Safety benefit of grounded neutral conductor

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Old 12-29-07, 01:13 AM
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Safety benefit of grounded neutral conductor

What exactly are the safety benefits of the neutral conductor being grounded? What happens to these benefits w/ 240v circuit?
 
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Old 12-29-07, 07:10 AM
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What exactly are you trying to understand? Your question is rather vague.
 
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Old 12-29-07, 07:12 AM
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In theory, Ground has nothing to do with the electrical equipment in your house. If you think, unbond the neutral and touch a live wire to the dirt in your yard......Nothing happens.

Ground is primarily for EXTERNAL activities such as lightning, such that it is directed to the earth, instead of "ZIPPING" and ZAGGING" thru your house wiring uncontrollably.

Thus the BOND. If lighning were to hit an external porch light for example, it would be directed back to the "BONDING POINT" and out to the earth, instead of running aimlessly thru the upstairs hallway and across the bedroom floor..

240 accessories are no different. The neutral is bonded at the panel, and the accessory is "EARTHED" at point of use.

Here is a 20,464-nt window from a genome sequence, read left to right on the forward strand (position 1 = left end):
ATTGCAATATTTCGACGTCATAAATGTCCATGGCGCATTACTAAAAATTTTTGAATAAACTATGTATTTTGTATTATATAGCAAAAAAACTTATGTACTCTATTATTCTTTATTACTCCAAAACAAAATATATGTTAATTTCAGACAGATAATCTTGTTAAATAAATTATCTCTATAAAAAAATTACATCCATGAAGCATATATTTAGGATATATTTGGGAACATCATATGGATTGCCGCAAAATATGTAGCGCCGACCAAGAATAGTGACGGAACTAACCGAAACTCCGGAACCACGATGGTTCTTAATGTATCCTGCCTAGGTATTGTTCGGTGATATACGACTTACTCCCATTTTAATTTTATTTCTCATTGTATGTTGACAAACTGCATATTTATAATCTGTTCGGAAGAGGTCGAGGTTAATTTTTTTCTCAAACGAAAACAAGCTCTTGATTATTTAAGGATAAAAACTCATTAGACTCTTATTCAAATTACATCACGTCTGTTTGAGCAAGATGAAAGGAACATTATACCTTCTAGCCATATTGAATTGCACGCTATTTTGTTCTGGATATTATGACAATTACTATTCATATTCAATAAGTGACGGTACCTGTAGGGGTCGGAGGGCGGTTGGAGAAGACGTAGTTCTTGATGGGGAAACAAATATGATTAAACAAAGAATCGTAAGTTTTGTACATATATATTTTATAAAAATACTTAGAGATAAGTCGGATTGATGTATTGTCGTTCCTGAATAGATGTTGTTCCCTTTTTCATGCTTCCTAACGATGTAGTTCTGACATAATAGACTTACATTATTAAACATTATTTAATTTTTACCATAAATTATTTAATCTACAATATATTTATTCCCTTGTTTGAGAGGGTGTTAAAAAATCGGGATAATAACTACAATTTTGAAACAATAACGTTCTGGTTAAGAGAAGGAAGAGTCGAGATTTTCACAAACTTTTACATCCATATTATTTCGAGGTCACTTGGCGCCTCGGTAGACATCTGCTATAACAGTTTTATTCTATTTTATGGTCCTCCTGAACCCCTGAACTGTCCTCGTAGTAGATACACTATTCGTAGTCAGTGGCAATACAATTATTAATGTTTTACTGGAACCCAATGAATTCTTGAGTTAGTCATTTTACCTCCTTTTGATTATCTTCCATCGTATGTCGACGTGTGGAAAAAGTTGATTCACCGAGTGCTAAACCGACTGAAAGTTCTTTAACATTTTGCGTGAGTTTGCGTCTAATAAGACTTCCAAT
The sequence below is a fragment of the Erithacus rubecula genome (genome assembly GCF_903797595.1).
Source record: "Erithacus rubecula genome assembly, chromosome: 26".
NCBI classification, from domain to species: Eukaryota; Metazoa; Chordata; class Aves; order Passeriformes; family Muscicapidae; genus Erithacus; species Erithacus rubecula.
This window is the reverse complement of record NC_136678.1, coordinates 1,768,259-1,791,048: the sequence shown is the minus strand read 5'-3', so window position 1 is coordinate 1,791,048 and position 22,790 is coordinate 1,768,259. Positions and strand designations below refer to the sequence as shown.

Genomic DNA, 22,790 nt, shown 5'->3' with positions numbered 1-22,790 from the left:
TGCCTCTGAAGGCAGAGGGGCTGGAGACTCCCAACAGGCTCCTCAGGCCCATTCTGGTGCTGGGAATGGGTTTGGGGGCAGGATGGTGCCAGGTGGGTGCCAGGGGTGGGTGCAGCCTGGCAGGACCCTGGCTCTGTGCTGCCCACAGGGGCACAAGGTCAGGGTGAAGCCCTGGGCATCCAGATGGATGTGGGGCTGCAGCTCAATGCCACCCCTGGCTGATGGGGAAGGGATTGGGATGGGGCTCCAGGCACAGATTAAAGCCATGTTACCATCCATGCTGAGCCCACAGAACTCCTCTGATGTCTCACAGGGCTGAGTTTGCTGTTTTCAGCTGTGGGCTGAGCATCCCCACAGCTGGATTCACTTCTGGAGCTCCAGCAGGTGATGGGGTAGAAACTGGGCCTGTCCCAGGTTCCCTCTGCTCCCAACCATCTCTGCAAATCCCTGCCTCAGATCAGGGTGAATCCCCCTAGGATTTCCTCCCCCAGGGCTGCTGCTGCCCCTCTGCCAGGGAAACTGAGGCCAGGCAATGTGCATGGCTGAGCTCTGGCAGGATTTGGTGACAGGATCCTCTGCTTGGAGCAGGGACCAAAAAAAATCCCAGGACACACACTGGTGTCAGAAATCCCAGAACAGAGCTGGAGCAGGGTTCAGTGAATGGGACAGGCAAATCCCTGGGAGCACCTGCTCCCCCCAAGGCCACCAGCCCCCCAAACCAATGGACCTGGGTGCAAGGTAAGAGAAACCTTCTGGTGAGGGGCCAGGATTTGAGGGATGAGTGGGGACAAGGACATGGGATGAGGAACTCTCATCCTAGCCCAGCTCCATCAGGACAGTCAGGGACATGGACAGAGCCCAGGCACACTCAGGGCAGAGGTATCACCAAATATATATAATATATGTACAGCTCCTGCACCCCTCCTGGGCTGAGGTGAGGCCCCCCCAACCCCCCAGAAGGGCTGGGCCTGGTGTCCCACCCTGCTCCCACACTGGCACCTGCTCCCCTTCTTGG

One could also argue the subpanel which is not bonded. Simply put, the external current, such as lightning, is given a direct path out to the earth , touching as little of your stuff as possible.
 
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Old 12-29-07, 07:29 AM
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Unclediezel has touched on half the issue. There is another important part he has left out. What information are you looking for?
 
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Old 12-29-07, 08:23 AM
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Originally Posted by racraft View Post
Unclediezel has touched on half the issue. There is another important part he has left out. What information are you looking for?
Im sure there are several more important parts that I,ve left out---

The who,what ,when where and why of grounding can take up 3 full aisles at the local library. Its one of those topics that is just "DONE" , Because it needs to be done and dont ask questions . I'm a firm believer in understanding why you do something before you attempt it, but, In this case it is simpler to just do it , and not spend the rest of your life trying to figure it out.
 
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Old 12-29-07, 01:53 PM
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Originally Posted by racraft View Post
Unclediezel has touched on half the issue. There is another important part he has left out. What information are you looking for?

I guess the other half


OK.. to be serious... I guess I am asking why is the neutral conductor grounded at the transformer and at the main panel? What benefit does that provide in terms of safety? Or is it just what UncleDiezel said?

I was assuming there was a safety benefit at the receptacle side due to the return path of the 2-wire conductors being grounded. Since the 240v receptacle does not have a grounded conductor, I wondered whether it is giving up some safety benefit or not.

I know that one is not supposed to interrupt the return path via neutral conductor such as at a switch, I assumed this was related to the neutral being grounded.